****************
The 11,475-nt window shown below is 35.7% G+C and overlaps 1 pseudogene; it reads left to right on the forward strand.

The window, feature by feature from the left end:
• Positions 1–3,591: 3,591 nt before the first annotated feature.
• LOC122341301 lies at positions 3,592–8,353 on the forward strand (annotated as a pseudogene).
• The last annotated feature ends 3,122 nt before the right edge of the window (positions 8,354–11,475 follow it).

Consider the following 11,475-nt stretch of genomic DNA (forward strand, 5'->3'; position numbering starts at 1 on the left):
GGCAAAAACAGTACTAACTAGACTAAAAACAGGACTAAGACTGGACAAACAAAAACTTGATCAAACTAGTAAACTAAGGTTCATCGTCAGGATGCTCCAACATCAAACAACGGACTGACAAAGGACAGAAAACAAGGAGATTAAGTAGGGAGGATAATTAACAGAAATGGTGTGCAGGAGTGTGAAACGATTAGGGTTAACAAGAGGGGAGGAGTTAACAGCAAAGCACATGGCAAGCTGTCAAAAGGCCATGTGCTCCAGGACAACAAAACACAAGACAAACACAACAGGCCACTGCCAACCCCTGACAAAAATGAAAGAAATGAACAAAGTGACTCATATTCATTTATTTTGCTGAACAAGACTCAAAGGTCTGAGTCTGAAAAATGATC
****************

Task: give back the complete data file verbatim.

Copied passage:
The 11,475-nt window shown below is 35.7% G+C and overlaps 1 pseudogene; it reads left to right on the forward strand.

The window, feature by feature from the left end:
• Positions 1–3,591: 3,591 nt before the first annotated feature.
• LOC122341301 lies at positions 3,592–8,353 on the forward strand (annotated as a pseudogene).
• The last annotated feature ends 3,122 nt before the right edge of the window (positions 8,354–11,475 follow it).

Consider the following 11,475-nt stretch of genomic DNA (forward strand, 5'->3'; position numbering starts at 1 on the left):
GGCAAAAACAGTACTAACTAGACTAAAAACAGGACTAAGACTGGACAAACAAAAACTTGATCAAACTAGTAAACTAAGGTTCATCGTCAGGATGCTCCAACATCAAACAACGGACTGACAAAGGACAGAAAACAAGGAGATTAAGTAGGGAGGATAATTAACAGAAATGGTGTGCAGGAGTGTGAAACGATTAGGGTTAACAAGAGGGGAGGAGTTAACAGCAAAGCACATGGCAAGCTGTCAAAAGGCCATGTGCTCCAGGACAACAAAACACAAGACAAACACAACAGGCCACTGCCAACCCCTGACAAAAATGAAAGAAATGAACAAAGTGACTCATATTCATTTATTTTGCTGAACAAGACTCAAAGGTCTGAGTCTGAAAAATGATC